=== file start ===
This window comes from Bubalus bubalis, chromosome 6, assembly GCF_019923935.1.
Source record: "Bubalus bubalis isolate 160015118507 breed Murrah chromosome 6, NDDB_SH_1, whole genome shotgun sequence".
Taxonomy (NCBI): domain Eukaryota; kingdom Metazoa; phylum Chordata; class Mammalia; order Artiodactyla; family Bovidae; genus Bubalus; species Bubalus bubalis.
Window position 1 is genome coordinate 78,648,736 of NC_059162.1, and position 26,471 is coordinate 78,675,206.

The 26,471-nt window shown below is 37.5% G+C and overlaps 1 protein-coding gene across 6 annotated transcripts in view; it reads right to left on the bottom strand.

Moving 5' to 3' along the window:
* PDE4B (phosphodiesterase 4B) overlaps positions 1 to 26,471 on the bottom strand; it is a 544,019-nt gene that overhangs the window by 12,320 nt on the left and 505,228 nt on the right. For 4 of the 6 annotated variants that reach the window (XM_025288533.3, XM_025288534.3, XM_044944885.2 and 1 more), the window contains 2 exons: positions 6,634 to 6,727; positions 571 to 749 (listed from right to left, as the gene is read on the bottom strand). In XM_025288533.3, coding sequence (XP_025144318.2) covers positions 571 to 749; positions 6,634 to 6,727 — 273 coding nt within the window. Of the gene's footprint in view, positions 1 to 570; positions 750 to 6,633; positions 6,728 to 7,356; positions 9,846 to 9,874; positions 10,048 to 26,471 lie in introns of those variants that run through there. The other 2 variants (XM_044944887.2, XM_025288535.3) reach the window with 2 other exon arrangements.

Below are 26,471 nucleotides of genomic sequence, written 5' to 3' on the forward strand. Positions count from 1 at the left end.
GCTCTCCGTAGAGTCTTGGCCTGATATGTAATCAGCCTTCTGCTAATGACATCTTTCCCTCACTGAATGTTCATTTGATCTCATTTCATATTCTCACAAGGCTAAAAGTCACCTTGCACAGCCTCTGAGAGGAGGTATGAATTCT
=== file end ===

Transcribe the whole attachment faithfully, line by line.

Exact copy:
This window comes from Bubalus bubalis, chromosome 6, assembly GCF_019923935.1.
Source record: "Bubalus bubalis isolate 160015118507 breed Murrah chromosome 6, NDDB_SH_1, whole genome shotgun sequence".
Taxonomy (NCBI): domain Eukaryota; kingdom Metazoa; phylum Chordata; class Mammalia; order Artiodactyla; family Bovidae; genus Bubalus; species Bubalus bubalis.
Window position 1 is genome coordinate 78,648,736 of NC_059162.1, and position 26,471 is coordinate 78,675,206.

The 26,471-nt window shown below is 37.5% G+C and overlaps 1 protein-coding gene across 6 annotated transcripts in view; it reads right to left on the bottom strand.

Moving 5' to 3' along the window:
* PDE4B (phosphodiesterase 4B) overlaps positions 1 to 26,471 on the bottom strand; it is a 544,019-nt gene that overhangs the window by 12,320 nt on the left and 505,228 nt on the right. For 4 of the 6 annotated variants that reach the window (XM_025288533.3, XM_025288534.3, XM_044944885.2 and 1 more), the window contains 2 exons: positions 6,634 to 6,727; positions 571 to 749 (listed from right to left, as the gene is read on the bottom strand). In XM_025288533.3, coding sequence (XP_025144318.2) covers positions 571 to 749; positions 6,634 to 6,727 — 273 coding nt within the window. Of the gene's footprint in view, positions 1 to 570; positions 750 to 6,633; positions 6,728 to 7,356; positions 9,846 to 9,874; positions 10,048 to 26,471 lie in introns of those variants that run through there. The other 2 variants (XM_044944887.2, XM_025288535.3) reach the window with 2 other exon arrangements.

Below are 26,471 nucleotides of genomic sequence, written 5' to 3' on the forward strand. Positions count from 1 at the left end.
GCTCTCCGTAGAGTCTTGGCCTGATATGTAATCAGCCTTCTGCTAATGACATCTTTCCCTCACTGAATGTTCATTTGATCTCATTTCATATTCTCACAAGGCTAAAAGTCACCTTGCACAGCCTCTGAGAGGAGGTATGAATTCT